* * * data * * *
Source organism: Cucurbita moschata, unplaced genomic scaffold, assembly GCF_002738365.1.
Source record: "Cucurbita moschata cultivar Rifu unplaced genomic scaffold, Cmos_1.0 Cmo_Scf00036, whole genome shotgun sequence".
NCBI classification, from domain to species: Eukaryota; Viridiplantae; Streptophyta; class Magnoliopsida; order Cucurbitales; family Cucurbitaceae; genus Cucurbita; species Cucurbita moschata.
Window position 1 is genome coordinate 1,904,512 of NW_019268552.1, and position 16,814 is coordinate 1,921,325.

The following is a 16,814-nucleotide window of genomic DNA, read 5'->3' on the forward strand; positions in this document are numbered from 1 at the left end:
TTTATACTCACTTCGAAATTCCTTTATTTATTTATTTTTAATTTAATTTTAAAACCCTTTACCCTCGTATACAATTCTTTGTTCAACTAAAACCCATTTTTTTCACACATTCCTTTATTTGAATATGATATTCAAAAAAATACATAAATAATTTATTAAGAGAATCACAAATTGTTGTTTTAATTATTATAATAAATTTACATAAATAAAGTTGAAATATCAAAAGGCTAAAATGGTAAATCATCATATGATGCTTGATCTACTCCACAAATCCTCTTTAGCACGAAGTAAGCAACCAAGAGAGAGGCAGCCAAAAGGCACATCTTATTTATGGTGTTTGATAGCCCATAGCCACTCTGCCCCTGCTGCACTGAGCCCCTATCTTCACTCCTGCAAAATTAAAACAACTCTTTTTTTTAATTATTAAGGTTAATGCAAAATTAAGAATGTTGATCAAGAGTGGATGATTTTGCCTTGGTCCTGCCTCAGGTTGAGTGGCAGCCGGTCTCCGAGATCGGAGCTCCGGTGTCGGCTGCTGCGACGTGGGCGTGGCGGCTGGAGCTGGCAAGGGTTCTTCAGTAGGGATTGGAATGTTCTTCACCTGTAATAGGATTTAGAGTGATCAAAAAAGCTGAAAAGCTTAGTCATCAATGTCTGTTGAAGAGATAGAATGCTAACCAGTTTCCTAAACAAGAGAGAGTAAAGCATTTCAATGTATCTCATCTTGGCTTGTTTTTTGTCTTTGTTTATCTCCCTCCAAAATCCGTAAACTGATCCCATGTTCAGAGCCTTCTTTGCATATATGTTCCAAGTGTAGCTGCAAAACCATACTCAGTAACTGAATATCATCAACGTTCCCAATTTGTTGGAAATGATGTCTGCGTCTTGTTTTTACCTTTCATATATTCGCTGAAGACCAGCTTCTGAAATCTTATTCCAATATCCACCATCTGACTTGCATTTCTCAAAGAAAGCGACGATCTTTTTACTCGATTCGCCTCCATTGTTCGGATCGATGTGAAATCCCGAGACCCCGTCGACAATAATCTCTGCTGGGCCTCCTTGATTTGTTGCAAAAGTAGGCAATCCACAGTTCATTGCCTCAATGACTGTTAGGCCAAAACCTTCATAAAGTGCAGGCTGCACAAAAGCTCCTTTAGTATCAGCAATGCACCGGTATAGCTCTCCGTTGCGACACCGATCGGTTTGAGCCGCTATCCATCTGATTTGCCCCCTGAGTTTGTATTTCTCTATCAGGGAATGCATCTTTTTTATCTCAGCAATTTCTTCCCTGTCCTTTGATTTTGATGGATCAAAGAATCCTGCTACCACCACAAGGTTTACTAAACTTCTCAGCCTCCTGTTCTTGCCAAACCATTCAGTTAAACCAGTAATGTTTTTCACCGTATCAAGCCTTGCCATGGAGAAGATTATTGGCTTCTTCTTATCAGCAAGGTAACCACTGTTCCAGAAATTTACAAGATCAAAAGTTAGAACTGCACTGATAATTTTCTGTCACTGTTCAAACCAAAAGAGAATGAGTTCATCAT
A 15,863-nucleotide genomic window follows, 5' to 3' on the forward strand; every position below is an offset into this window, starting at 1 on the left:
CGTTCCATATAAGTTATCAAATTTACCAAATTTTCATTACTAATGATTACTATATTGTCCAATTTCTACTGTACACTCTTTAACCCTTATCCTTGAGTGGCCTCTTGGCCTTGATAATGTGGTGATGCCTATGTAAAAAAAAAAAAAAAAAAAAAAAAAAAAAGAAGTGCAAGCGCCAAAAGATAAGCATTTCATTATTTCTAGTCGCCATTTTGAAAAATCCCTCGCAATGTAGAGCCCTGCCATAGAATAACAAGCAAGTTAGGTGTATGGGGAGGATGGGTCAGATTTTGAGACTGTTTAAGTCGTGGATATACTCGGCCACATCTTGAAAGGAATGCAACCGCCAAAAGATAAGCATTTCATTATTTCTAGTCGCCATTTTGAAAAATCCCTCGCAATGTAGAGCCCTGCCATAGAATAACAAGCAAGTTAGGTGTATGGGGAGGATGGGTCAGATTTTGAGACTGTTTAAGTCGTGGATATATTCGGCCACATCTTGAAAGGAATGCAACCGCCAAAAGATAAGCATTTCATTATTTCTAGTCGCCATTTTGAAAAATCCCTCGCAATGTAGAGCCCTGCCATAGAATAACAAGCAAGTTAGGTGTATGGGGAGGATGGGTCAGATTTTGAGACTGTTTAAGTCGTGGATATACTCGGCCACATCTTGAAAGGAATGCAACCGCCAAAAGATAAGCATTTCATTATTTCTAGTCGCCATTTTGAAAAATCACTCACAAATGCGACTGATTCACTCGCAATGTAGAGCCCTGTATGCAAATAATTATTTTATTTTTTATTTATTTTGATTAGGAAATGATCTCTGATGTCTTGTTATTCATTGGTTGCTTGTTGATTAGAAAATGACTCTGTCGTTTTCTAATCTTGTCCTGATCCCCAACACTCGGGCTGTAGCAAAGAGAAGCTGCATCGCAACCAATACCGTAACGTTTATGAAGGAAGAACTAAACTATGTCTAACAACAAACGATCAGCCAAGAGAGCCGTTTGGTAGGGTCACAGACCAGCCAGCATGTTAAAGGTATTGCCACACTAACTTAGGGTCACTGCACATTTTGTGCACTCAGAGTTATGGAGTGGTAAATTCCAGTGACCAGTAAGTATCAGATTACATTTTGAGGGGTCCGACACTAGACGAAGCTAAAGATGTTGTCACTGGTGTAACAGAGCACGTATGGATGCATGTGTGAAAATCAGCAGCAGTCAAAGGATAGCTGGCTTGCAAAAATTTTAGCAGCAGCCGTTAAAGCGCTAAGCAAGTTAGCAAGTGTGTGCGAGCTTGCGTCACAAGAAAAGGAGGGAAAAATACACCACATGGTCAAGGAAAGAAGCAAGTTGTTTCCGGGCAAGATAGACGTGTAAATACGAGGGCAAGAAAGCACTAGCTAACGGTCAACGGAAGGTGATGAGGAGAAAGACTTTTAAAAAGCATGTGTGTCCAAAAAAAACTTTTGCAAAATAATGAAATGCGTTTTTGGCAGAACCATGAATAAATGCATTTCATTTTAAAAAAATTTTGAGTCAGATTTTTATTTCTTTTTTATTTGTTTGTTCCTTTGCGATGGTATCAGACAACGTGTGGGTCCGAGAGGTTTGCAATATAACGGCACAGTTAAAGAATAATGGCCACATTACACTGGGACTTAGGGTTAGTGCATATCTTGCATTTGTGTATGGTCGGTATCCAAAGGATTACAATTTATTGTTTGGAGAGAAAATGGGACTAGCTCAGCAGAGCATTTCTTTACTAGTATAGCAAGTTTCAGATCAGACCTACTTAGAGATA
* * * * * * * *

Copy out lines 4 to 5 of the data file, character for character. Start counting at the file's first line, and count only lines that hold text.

Window position 1 is genome coordinate 1,904,512 of NW_019268552.1, and position 16,814 is coordinate 1,921,325.

The following is a 16,814-nucleotide window of genomic DNA, read 5'->3' on the forward strand; positions in this document are numbered from 1 at the left end: